In broad daylight, after having won a landslide victory last November, congressional Republicans are engineering the most embarrassing surrender since Napoleon at Waterloo. And the greatest outrage of it is that such a debacle need not ever take place. To this day, the GOP remains in a prime position to devastate its Democrat opposition and strike a fatal blow to the liberal juggernaut that threatens financial ruin for this country. But, having accepted the standard media diatribe that engaging in such a contest might be politically costly, Republican leaders are instead opting to backtrack and capitulate.
The issue at stake is the ongoing budget battle, which Democrats dropped on the GOP in anticipation of the massive turnover of seats to the right in the November 2010 mid-term elections. Rather than passing a budget of their own, which would have made their outrageous spending spree a front-page campaign topic on the eve of the election, they punted, and thereby left the nation’s treasury in ruins, while forcing the Republicans to pick up the pieces.
Ironically, incoming House Speaker John Boehner (R.-OH) could conceivably have accomplished just that, being in a prime position to make real cuts in the bloated and wasteful spending of the Democrats, while positioning himself and his party for even bigger gains in 2012. Yet the Democrats expected that he would not rise to this occasion, but would instead acquiesce in hopes of circumventing a “government shutdown” and avoiding the inevitable media attacks that would surely follow. At this point it appears that the Democrats’ gamble may well pay off.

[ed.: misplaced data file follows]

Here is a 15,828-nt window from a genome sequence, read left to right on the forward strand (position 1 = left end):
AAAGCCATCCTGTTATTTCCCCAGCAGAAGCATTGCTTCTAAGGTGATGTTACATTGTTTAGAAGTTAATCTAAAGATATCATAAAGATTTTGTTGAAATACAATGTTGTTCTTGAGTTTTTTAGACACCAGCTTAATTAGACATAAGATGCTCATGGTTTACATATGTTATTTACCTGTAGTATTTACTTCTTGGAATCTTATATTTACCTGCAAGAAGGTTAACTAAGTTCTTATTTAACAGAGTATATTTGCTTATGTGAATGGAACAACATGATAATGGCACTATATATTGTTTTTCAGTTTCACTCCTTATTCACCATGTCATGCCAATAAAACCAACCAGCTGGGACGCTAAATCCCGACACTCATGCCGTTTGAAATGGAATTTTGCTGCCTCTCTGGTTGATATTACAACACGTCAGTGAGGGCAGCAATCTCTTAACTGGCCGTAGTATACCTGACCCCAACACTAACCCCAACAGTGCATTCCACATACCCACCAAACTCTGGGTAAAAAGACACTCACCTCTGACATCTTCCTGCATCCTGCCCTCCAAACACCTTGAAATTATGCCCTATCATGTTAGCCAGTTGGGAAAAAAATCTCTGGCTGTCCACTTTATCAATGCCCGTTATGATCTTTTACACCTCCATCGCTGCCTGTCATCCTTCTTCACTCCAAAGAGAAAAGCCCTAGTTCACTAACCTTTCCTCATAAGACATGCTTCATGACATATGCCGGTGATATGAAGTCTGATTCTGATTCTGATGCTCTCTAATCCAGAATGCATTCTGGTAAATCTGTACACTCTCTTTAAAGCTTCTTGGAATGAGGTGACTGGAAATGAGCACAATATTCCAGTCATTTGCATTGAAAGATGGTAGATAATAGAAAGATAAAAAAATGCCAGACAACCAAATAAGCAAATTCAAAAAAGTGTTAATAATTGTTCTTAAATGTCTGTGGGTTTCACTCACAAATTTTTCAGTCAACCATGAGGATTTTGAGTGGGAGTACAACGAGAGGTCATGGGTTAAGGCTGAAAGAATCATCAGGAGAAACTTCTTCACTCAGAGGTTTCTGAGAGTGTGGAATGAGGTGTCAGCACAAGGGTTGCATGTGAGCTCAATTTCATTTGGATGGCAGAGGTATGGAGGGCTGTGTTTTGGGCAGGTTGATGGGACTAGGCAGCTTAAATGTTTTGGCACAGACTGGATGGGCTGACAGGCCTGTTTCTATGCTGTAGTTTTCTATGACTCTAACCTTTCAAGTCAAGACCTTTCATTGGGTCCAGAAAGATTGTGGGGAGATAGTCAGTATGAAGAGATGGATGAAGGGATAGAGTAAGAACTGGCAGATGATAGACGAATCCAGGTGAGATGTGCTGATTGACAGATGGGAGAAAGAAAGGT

Beltway Republicans live in acute fear of a government shutdown, and have bought into the deception that is relentlessly repeated regarding the infamous budget impasse that occurred in the fall of 1995. Shrouded in myth and misrepresentation, it is regularly wielded like a mace to bludgeon those cowering GOP Senators and Representatives. As a result, they have become paralyzed by the dread of any recurrence, even to the point of total capitulation on budgetary issues. It is an appalling situation indeed, and only proves the old axiom that a big lie, if repeated often enough, will eventually be believed.
In the first place, the 1995 government shutdown was not initiated by congressional Republicans, then under the leadership of Newt Gingrich in the House, and Bob Dole in the Senate. Rather, it was Bill Clinton’s veto of the budget they passed in both houses, and submitted to him, that brought Washington to its much trumpeted and hysterically overplayed “standstill.” The initial stalemate lasted a mere five days, from November 14 to November 19, 1995, before the Congress passed another continuing resolution budgetary band-aid.
Read More at GOPUSA by Christopher G. Adamo, GOPUSA
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